The entire scheme centered on Pappadio and the two corporations he controlled, Bideo and MBH. Both Esposito and De Lorenzo are charged separately with substantive counts relating to several of Bideo's 1970 and 1971 quarterly tax returns (Counts Seven-Thirteen) and they are jointly charged with respect to Bideo's 1970 annual tax return (Count Four). Thus, there is a closely-linked factual nucleus, i.e., Bideo's 1970 and 1971 tax returns, around which the balance of the charges rotate. The conspiracies are not in any real sense distinct or independent but are part of a common scheme or plan. United States v. Scott, 413 F.2d 932, 935 (7 Cir. 1969). Stated otherwise, this is not an attempt by the government to try together "numerous defendants who are only loosely connected in a criminal enterprise." United States v. Miley, 513 F.2d 1191, 1195 (2 Cir. 1975).
Accordingly, the court concludes that the two conspiracies are sufficiently related to warrant joinder in one indictment.
See United States v. Thomas Apothecary, Inc., 266 F. Supp. 890, 892 (S.D.N.Y. 1967).
Given proper joinder under Rule 8, the next question is whether the court should exercise its discretion under Rule 14
and grant defendants a severance. Both moving defendants contend that they will be prejudiced by the introduction of evidence against the other concerning time periods when they were non-participants in any conspiracy. Esposito's contention is somewhat stronger than De Lorenzo's since the latter's involvement with Pappadio is alleged to go back as far as 1967, whereas his involvement did not commence until 1970.
Nonetheless, the court believes that the issues raised are sufficiently simple that, with the aid of appropriate limiting instructions, no "spill-over" will occur. While there remain 19 counts to be tried, see note 1, supra, the government's proof is likely to be largely documentary, i.e., tax returns and W-2 forms,
the principal live testimony will probably relate to the government's contention that De Lorenzo and Esposito performed no substantial services for MBH or Bideo. Under these circumstances, it is unlikely that the jury will have difficulty following the proof as it relates independently to each defendant.
On the other hand, the interests of judicial economy would be ill-served by requiring the government to introduce the same proof, i.e., that relating to Pappadio, MBH and Bideo, at two separate trials.
Finally, the court is mindful of its continuing obligation "at all stages of the trial to grant a severance if prejudice does appear." Schaffer v. United States, 362 U.S. 511, 516, 4 L. Ed. 2d 921, 80 S. Ct. 945 (1960).
Accordingly, defendants' severance motions are denied at this time.
Citing Rule 7(c), F.R.Crim.P., Esposito moves to dismiss certain counts of the indictment as multiplicitous. The thrust of his motion is that since the government contends that he received a "salary" but performed no services for Bideo as part of an overall scheme to defraud the government, there is no need to charge him with a separate substantive offense each time a required tax form was filed (Counts Eight, Nine, Eleven and Thirteen); rather, the separate filings should be listed as overt acts of the overall conspiracy.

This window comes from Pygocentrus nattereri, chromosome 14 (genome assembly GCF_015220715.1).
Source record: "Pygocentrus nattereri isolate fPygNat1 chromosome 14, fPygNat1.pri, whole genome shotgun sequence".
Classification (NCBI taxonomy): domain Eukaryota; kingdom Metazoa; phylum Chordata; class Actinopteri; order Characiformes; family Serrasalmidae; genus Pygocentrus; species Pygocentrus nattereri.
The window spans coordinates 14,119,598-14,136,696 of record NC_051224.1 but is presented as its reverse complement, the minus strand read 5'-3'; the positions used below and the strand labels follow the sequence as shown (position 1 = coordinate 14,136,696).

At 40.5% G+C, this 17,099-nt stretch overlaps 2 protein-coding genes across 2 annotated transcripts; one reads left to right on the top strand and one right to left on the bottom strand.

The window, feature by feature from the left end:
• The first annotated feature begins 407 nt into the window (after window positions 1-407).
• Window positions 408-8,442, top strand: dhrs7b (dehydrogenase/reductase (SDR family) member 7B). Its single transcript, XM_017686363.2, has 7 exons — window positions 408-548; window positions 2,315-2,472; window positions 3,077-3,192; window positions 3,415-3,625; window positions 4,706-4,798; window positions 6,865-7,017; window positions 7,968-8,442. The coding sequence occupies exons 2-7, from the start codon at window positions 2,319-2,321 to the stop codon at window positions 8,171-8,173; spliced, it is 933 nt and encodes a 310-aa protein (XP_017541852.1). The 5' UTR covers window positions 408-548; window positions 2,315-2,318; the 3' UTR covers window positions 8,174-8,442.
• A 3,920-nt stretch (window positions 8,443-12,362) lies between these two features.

Initially, it seems clear that the government may properly charge a defendant both with conspiracy and individual substantive offenses constituting independent crimes. Here, each filing of an allegedly false return is a separate act constituting a separate substantive offense and properly chargeable as such. Thus, the indictment here is not multiplicitous, as was the indictment in United States v. Mamber, 127 F. Supp. 925 (D. Mass. 1955), cited by Esposito, where the indictment contained nine separate substantive counts, all stemming from one allegedly false answer given by the defendant on a Navy enlistment application.
Moreover, as Esposito himself points out, the theory of the government's case rests on the factual proposition that he did not work for Bideo. Thus, if the jury believes otherwise, they will perforce acquit on those counts representing quarters during which they find he did perform services for Bideo. The court perceives no prejudice arising from the form of the indictment and this motion is also denied.
Pappadio moves to dismiss the entire indictment on the ground that "the prosecution was brought an unreasonably oppressive and unjustifiable time after the alleged offenses, in violation of the rights of the defendant under the . . . Fifth . . . and Sixth Amendment, to due process and a speedy trial." This contention rests on Pappadio's assertion that the government had knowledge of the facts of the case since 1971 and did not seek an indictment until 1975. Pappadio concedes an absence of particularized prejudice from the claimed delay but argues that the unreasonable delay per se subjects the indictment to dismissal. This is simply not the law under either amendment, United States v. Marion, 404 U.S. 307, 30 L. Ed. 2d 468, 92 S. Ct. 455 (1971); United States v. Frank, 520 F.2d 1287, 1292 (2 Cir. 1975), cert. denied, 423 U.S. 1087, 96 S. Ct. 878, 47 L. Ed. 2d 97 (1976); United States v. Mallah, 503 F.2d 971, 989 (2 Cir. 1974), cert. denied, 420 U.S. 995, 43 L. Ed. 2d 671, 95 S. Ct. 1425 (1975), and it is thus unnecessary to explore further the underlying factual contention.
Accordingly, Pappadio's motion to dimiss the indictment is denied.
/s/ EDWARD R. NEAHER / U.S.D.J.